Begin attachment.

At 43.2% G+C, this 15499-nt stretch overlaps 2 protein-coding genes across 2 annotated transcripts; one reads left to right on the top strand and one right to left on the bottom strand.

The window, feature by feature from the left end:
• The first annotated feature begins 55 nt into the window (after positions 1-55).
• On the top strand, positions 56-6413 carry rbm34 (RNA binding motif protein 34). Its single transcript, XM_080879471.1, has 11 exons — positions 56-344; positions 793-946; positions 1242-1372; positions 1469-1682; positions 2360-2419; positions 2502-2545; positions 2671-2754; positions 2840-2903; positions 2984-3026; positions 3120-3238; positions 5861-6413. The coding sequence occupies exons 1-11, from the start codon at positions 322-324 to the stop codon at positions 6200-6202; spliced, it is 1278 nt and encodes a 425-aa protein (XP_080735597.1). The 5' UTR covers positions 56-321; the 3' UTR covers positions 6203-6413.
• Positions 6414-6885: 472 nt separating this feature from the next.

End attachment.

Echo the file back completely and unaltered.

At 43.2% G+C, this 15499-nt stretch overlaps 2 protein-coding genes across 2 annotated transcripts; one reads left to right on the top strand and one right to left on the bottom strand.

The window, feature by feature from the left end:
• The first annotated feature begins 55 nt into the window (after positions 1-55).
• On the top strand, positions 56-6413 carry rbm34 (RNA binding motif protein 34). Its single transcript, XM_080879471.1, has 11 exons — positions 56-344; positions 793-946; positions 1242-1372; positions 1469-1682; positions 2360-2419; positions 2502-2545; positions 2671-2754; positions 2840-2903; positions 2984-3026; positions 3120-3238; positions 5861-6413. The coding sequence occupies exons 1-11, from the start codon at positions 322-324 to the stop codon at positions 6200-6202; spliced, it is 1278 nt and encodes a 425-aa protein (XP_080735597.1). The 5' UTR covers positions 56-321; the 3' UTR covers positions 6203-6413.
• Positions 6414-6885: 472 nt separating this feature from the next.